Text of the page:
BY LINCOLN ANDERSON | Oenophiles and labor supporters were shocked and dismayed when the Trader Joe’s Wine Shop suddenly was shuttered a month ago — allegedly in a union-busting move.
Trader Joe’s, for its part, claimed it closed the Union Square outlet because it was searching for a better location to “optimize the potential” of its sole liquor license in New York State. But the stated reason rang hollow — given that employees were poised to file paperwork to organize the shop.
Meanwhile, one of Downtown’s oldest and largest alcohol outlets is taking a very different approach. The owners of Astor Wines & Spirits are selling their store — to their employees.
The Fisher family, which has owned and operated the store for more than 50 years, completed the sale on Aug. 16. The sale price is not being made public.
The place currently has 75 employees.
The sale was made to what’s known as an Employee Stock Ownership Plan a.k.a. ESOP. In an ESOP transaction, the current stockholders sell their shares to the ESOP, and the purchase price is then paid off over time from the company’s ongoing earnings. Employees in the newly formed ESOP are allocated shares in the company, and then cash in on them upon their retirement, just like in a 401-K plan. In some cases, employees in the ESOP can also receive payouts before retirement age, such as if they become disabled or are fired or leave the company.
At retirement, the payout of the employees’ shares is based on the success of the business. The payments are usually made over a period of several years.
ESOPs reportedly generally have higher sales and job growth than non-ESOP companies. Examples of other ESOPS include Publix Super Markets, WL Gore (the makers of Gore-Tex) and Bi-Mart
Andy Fisher, the president of Astor Wines & Spirits, explained the thinking behind the unusual move.
“My brother Rob, Astor’s chief operating officer, and I believe the best succession plan is to entrust Astor to the people who have been so instrumental in building our enterprise,” he said. “By becoming an employee-owned business, we ensure that Astor Wines & Spirits will maintain our qualitative standards in selection and service while providing the additional benefit of rewarding our outstanding team.”
Astor Wines & Spirits has been a Downtown fixture since 1946. The late Edwin Fisher purchased the shop in 1968, when it was at its original location on Astor Place. His son Andy has served as the company president since 1971. Andy’s brother, Rob Fisher, a former senior executive in weekly business newspapers, joined the company in 2014 as chief operating officer.
In 2006 Astor moved to the stately De Vinne Press Building — one of New York City’s first individually landmarked buildings — at 399 Lafayette St., at the corner of E. Fourth Street.
Today the nationally recognized store carries more than 5,000 wines, spirits and sakes. In 2008, the Fishers added the Astor Center in the same location, an educational space that offers classes in wine, spirits and cocktails. While the wine store did not close during the pandemic, the Astor Center has been shut down since the start of COVID.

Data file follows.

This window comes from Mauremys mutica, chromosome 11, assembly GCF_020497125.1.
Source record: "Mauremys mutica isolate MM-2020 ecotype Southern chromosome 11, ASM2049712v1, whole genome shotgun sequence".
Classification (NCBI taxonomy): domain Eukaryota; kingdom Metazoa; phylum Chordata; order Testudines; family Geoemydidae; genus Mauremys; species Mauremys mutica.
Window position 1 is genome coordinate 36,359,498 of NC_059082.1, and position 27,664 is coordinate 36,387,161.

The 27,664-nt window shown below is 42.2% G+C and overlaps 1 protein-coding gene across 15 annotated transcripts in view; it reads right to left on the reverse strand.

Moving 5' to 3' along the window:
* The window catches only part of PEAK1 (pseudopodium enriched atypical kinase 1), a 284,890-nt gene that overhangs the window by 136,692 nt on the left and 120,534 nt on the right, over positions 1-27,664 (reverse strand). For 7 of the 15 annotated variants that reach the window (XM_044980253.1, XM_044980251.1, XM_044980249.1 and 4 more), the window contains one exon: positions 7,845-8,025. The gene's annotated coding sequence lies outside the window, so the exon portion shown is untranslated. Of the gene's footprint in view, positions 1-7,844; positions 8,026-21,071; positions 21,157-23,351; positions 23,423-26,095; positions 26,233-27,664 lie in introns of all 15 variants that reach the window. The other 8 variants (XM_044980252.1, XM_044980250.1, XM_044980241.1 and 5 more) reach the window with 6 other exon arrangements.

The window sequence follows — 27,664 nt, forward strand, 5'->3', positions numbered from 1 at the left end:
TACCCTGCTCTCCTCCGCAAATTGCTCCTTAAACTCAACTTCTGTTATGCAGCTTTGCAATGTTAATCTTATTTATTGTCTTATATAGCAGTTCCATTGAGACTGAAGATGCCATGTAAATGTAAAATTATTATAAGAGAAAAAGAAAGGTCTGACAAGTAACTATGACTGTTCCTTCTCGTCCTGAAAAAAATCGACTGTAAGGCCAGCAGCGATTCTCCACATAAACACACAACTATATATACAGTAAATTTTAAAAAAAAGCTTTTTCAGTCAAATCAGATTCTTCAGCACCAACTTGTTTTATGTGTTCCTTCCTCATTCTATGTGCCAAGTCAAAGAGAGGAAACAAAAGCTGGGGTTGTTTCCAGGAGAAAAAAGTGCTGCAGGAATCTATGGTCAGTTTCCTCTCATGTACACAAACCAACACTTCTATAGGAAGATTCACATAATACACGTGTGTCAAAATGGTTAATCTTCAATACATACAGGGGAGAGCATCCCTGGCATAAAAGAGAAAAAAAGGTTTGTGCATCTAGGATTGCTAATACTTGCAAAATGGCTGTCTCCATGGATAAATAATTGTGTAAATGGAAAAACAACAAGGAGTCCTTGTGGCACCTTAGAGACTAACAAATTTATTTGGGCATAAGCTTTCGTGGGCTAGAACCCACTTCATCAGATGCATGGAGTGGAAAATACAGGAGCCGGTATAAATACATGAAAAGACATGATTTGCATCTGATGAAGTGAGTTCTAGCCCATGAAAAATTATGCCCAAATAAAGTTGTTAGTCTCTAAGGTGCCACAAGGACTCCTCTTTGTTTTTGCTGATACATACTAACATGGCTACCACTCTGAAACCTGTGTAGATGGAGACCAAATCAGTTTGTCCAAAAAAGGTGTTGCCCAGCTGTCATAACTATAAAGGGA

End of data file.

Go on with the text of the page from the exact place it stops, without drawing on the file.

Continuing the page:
“People didn’t want to be sitting beside each other in a classroom,” Fisher explained.
“This is a succession plan,” he told The Village Sun, regarding the sale. “I’m 73. Rob’s 68. We thought it was irresponsible not to have a plan in place.”
The brothers’ children have taken their own paths in life. Andy’s son, Daniel Fisher, is a whiskey distiller in Scotland. Rob’s son, Max Fisher, a New York Times reporter, just published a new book, “The Chaos Machine,” that’s being hailed as an “authoritative and devastating account of the impacts of social media.”
“They’re respectful of the business — but it’s not what they want to do,” Fisher said of the family’s younger generation.
Fisher said that, as opposed to selling to an outside buyer, the ESOP would insure that employees are not fired by a new owner. He noted that, no matter how much one investigates a potential buyer, once the company is sold, it’s completely in the new owner’s hands and employees could be axed.
“We think that what we’ve built is worth preserving,” he said. “Rather than the buyer get the benefit of a successful business, we’d like to see our employees get the benefit.”
Because the ESOP is a retirement plan, it is monitored by the U.S. Department of Labor. A trustee is appointed to protect the employees and insure that shares are distributed to them on an ongoing, annual basis.
The longer one works for the company, the more shares he or she accrues. As a result, Fisher said, the ESOP plan will benefit younger employees the most, as opposed to those who are currently nearing retirement age.
“How long you stay will determine how many shares you get,” he said.
Andy and Rob Fisher will be staying around to “partner in the transition” to make sure the plan goes smoothly. Moving forward over time, the brothers will be paid the sale price from a percentage of the store’s profits.
“It’s like a no-money-down sale of a house,” Fisher explained.
Blue Hippo ESOP Advisors, Inc. and Royer Cooper Cohen Braunfeld LLC served as advisers on the sale.
Meanwhile, Fisher said, there has been no noticeable impact on the Lafayette St. store’s business from the demise of the Trader Joe’s Wine Shop.
“Astor was a big enough and strong enough store that we didn’t need to see a competitor go out of business,” he said.